Tell us a bit about Transatlantic Transformations of Romanticism
Well, my book takes a fresh look at the literature of British Romanticism and its influence on twentieth- and twenty-first-century American literary culture and thought. It reads works of prose and poetry from American, Romantic, and post-Romantic writing alongside one another. By so doing, the book aims to deepen our appreciation of Romantic inheritance and influence on post-Romantic aesthetics, subjectivity, and the natural world in the American imagination.
What inspired you to research Romanticism?
Although my primary research interests have been in Romantic poetry, I have always been fascinated by how you can trace the legacies of Romanticism (positive and negative) in the literary culture of the nineteenth and twentieth centuries. This, coupled with my love of reading and teaching American literature, made me wonder whether the writings of Blake, Byron, Keats, and Shelley were as important to the formation of American literary culture as, say, the writings of Coleridge and Wordsworth. This question stayed with me, especially as I had often felt the presence of these other Romantic writers in the works of Emerson and Thoreau, as well as later twentieth-century American writers. This haunting sense of the Romantic presences of Blake, Byron, Shelley, and Keats in nineteenth- and twentieth-century American writing formed the first seeds of what became this book.
What was the most exciting thing about this project for you?
My research tends to focus solely on Romantic poetry, but this project gave me the chance to explore and write about American novelists, including William Faulkner, F. Scott Fitzgerald, Saul Bellow, and Toni Morrison, who I have read, taught, and admired for many years. The project gave me the exciting opportunity of breaking free of traditionally held boundaries between poetry and prose, as well as strict chronologies, to cast new light on American prose writing through the prism of Romantic poetry.
Did you discover anything particularly strange or surprising?
Yes, for me, it was arriving at a more fine-grained understanding of those particular works by British Romantic poets that were in circulation in the United States. I knew, for instance, that Thoreau was a keen reader of Wordsworth, but was surprised and delighted to learn that he possessed an edition of The Works of Lord Byron (New York, 1845; originally published 1835).
Did you get exclusive access to any new or hard-to-find sources?
When I was working on the chapter on Saul Bellow, I was fortunate enough to be able to visit the Bellow archive at the Special Collections Center, University of Chicago. I had access there to a wealth of materials, including Bellow’s drafts, manuscripts, and public addresses, which included an unpublished eulogy for his friend and colleague, Allan Bloom.
Did your research take you to any unexpected places or unusual situations?
My research for this book took me rather wonderfully and surprisingly to the heart of Texas. Nestled away in Central Texas, a stone’s throw away from the Brazos River, I discovered the rare nineteenth-century book collection of the Armstrong Browning Library, Baylor University. The library’s architecture has an unexpected charm with its distinctive and beautiful wrought bronze doors, Italianate marble interiors, and iridescent stained-glass windows.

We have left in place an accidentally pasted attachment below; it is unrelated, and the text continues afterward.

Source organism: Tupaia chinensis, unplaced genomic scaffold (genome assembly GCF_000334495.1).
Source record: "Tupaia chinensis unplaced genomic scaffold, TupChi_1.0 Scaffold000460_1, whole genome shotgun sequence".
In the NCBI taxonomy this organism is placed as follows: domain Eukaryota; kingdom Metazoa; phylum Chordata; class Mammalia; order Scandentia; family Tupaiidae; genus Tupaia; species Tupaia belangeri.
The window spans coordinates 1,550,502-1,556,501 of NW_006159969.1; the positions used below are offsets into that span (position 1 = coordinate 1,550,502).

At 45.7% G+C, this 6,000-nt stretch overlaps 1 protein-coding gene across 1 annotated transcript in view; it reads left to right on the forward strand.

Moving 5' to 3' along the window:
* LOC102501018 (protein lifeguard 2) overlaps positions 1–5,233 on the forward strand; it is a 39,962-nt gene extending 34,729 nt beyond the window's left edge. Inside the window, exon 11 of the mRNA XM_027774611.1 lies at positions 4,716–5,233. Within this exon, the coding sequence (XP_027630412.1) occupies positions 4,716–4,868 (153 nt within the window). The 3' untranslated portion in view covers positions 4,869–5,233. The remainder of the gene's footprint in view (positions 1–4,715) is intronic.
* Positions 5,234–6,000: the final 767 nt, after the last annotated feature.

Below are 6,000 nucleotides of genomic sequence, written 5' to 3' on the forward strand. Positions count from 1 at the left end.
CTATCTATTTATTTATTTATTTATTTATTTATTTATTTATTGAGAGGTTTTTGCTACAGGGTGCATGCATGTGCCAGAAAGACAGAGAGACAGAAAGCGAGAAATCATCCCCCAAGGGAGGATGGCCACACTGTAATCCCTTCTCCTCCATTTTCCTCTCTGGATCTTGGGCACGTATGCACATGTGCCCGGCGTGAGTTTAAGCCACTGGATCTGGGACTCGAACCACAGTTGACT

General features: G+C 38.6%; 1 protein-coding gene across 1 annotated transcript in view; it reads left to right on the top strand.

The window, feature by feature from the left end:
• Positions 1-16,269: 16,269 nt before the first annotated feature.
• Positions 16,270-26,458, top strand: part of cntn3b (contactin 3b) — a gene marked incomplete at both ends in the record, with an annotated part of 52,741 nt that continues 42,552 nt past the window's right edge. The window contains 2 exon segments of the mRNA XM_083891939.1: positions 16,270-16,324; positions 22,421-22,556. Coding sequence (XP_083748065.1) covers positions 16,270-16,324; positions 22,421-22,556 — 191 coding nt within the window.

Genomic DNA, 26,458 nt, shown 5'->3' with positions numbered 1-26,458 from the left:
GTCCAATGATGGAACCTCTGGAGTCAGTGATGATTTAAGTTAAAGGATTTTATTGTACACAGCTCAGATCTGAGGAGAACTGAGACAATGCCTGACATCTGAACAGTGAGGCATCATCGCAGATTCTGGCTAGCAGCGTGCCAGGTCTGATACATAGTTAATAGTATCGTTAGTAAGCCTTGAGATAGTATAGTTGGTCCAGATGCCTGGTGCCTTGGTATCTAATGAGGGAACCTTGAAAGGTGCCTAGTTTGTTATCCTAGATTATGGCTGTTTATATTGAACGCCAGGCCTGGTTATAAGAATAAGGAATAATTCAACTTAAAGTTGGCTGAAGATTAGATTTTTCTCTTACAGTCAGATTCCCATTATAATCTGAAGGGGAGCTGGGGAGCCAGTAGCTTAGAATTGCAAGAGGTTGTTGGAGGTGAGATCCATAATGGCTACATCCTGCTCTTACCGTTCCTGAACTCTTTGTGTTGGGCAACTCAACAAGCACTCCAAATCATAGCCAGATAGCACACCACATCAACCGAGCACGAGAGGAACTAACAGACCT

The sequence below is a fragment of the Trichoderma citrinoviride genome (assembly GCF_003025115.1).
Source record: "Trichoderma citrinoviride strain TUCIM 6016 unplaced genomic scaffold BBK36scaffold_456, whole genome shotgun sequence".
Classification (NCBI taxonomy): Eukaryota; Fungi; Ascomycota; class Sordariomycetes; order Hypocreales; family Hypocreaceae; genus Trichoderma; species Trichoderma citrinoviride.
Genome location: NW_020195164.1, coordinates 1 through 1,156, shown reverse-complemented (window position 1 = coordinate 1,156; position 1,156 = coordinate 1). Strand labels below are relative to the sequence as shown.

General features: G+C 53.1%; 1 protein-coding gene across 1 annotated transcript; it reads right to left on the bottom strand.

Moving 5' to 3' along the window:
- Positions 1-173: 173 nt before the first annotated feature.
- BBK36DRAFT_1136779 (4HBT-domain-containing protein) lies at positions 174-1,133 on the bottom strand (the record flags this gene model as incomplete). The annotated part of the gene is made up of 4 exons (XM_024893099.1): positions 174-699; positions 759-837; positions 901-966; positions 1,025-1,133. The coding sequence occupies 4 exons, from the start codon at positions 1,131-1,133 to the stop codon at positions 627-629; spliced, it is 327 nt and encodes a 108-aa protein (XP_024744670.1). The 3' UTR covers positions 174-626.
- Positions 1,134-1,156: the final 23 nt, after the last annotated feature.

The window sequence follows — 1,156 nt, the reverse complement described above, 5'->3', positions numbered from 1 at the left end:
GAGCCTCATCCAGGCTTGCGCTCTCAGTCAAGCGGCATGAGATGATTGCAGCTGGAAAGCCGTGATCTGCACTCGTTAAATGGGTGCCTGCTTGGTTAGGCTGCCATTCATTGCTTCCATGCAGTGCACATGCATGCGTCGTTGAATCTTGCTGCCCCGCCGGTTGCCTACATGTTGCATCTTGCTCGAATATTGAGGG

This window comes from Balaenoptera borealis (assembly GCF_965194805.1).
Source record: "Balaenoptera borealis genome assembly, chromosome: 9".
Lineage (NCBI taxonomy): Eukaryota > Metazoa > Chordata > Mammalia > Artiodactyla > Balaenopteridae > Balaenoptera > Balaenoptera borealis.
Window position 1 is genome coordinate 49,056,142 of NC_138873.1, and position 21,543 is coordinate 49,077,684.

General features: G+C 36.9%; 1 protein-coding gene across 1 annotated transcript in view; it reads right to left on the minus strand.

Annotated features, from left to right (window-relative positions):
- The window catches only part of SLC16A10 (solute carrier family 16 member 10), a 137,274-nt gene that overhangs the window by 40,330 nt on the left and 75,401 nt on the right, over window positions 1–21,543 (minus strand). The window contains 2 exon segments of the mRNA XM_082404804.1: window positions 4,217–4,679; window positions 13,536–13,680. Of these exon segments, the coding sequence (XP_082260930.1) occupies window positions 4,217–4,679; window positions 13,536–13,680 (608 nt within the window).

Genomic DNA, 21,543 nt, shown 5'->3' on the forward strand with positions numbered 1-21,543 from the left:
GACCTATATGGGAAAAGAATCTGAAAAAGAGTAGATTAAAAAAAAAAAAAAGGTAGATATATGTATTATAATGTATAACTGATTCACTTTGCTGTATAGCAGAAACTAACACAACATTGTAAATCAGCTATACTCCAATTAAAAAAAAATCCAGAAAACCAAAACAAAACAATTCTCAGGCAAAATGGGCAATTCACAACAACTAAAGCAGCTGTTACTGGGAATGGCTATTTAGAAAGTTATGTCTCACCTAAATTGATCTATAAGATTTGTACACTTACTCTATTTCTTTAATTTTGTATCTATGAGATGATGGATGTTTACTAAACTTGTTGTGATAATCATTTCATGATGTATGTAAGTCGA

Has your research of Romanticism changed the way you see the world today?
I finished writing this book during the first lockdown due to the COVID pandemic in the UK so, I suppose, whether I wanted it to or not my relationships and interactions with the world were forced to change. The restrictions of lockdown certainly helped to concentrate my mind on the task at hand of finishing the book. But it also confirmed my long-held sense that the Romantics and their treatment of solitary states, the co-dependency of the self on nature, and various crises of subjectivity were as salient to their own times of social upheaval as they are today (and were to my own situation). It pressed home to me that imaginative navigation of subjectivities in crisis during later and equally remarkable historical moments would not have been possible without Romanticism. Nor without, for me, such strongly felt Romantic presences, would this book have been completed in these extraordinary times.
What’s next for you?
My continuing fascination with questions of Romanticism’s bequest and haunting presence in the post-Romantic literary imagination will inform a new book-length study that I plan to write, provisionally titled, Ghostly Presences in Romantic and Victorian Poetics: From Wordsworth to the Brownings.
About the Book
A critical re-evaluation of the imaginative transformations of Romanticism by major American writers. This book provides innovative readings of literary works of British Romanticism and its influence on twentieth- and twenty-first-century American literary culture and thought. It traverses the traditional critical boundaries of prose and poetry in American and Romantic and post-Romantic writing.
About the Author
Mark Sandy is Professor of English Literature at Durham University. His research interests are Romantic and nineteenth-century poetics and twentieth-century American Literature. His publications include Poetics of Self and Form in Keats and Shelley (Ashgate 2005; Routledge, 2019) and Romanticism, Memory, and Mourning (Ashgate, 2013).
Did you enjoy this blog? Read more blogs on Romanticism here.